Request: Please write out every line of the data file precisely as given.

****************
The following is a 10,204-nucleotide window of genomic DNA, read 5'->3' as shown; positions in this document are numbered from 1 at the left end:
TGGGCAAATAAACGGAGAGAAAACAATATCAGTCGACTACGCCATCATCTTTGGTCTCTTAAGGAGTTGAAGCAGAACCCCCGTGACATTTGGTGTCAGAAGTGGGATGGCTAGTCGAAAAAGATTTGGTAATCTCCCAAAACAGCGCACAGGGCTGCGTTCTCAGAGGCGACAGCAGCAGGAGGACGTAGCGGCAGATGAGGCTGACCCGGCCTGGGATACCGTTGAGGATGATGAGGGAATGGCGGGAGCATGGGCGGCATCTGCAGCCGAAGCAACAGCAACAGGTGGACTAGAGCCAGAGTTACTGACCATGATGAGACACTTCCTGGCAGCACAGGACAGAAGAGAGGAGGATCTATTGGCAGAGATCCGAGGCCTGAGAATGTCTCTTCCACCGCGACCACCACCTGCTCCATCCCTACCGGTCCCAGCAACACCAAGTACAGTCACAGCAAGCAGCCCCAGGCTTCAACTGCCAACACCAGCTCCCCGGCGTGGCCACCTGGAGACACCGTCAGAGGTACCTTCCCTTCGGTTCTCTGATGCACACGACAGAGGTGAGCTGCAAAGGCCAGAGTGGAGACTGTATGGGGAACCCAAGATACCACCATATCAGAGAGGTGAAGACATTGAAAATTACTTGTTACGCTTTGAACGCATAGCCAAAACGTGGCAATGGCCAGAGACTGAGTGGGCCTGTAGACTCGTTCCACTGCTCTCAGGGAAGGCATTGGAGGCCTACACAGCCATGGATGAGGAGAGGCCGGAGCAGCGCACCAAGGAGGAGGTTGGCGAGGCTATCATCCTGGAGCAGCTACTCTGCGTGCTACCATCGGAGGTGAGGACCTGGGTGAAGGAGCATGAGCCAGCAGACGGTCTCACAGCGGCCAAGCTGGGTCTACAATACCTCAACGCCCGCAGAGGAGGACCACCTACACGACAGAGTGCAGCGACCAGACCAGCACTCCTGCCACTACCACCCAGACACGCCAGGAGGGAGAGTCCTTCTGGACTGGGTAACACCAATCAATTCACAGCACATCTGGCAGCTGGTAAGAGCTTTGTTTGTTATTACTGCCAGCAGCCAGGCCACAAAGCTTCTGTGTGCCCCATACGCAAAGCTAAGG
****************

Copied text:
The following is a 10,204-nucleotide window of genomic DNA, read 5'->3' as shown; positions in this document are numbered from 1 at the left end:
TGGGCAAATAAACGGAGAGAAAACAATATCAGTCGACTACGCCATCATCTTTGGTCTCTTAAGGAGTTGAAGCAGAACCCCCGTGACATTTGGTGTCAGAAGTGGGATGGCTAGTCGAAAAAGATTTGGTAATCTCCCAAAACAGCGCACAGGGCTGCGTTCTCAGAGGCGACAGCAGCAGGAGGACGTAGCGGCAGATGAGGCTGACCCGGCCTGGGATACCGTTGAGGATGATGAGGGAATGGCGGGAGCATGGGCGGCATCTGCAGCCGAAGCAACAGCAACAGGTGGACTAGAGCCAGAGTTACTGACCATGATGAGACACTTCCTGGCAGCACAGGACAGAAGAGAGGAGGATCTATTGGCAGAGATCCGAGGCCTGAGAATGTCTCTTCCACCGCGACCACCACCTGCTCCATCCCTACCGGTCCCAGCAACACCAAGTACAGTCACAGCAAGCAGCCCCAGGCTTCAACTGCCAACACCAGCTCCCCGGCGTGGCCACCTGGAGACACCGTCAGAGGTACCTTCCCTTCGGTTCTCTGATGCACACGACAGAGGTGAGCTGCAAAGGCCAGAGTGGAGACTGTATGGGGAACCCAAGATACCACCATATCAGAGAGGTGAAGACATTGAAAATTACTTGTTACGCTTTGAACGCATAGCCAAAACGTGGCAATGGCCAGAGACTGAGTGGGCCTGTAGACTCGTTCCACTGCTCTCAGGGAAGGCATTGGAGGCCTACACAGCCATGGATGAGGAGAGGCCGGAGCAGCGCACCAAGGAGGAGGTTGGCGAGGCTATCATCCTGGAGCAGCTACTCTGCGTGCTACCATCGGAGGTGAGGACCTGGGTGAAGGAGCATGAGCCAGCAGACGGTCTCACAGCGGCCAAGCTGGGTCTACAATACCTCAACGCCCGCAGAGGAGGACCACCTACACGACAGAGTGCAGCGACCAGACCAGCACTCCTGCCACTACCACCCAGACACGCCAGGAGGGAGAGTCCTTCTGGACTGGGTAACACCAATCAATTCACAGCACATCTGGCAGCTGGTAAGAGCTTTGTTTGTTATTACTGCCAGCAGCCAGGCCACAAAGCTTCTGTGTGCCCCATACGCAAAGCTAAGG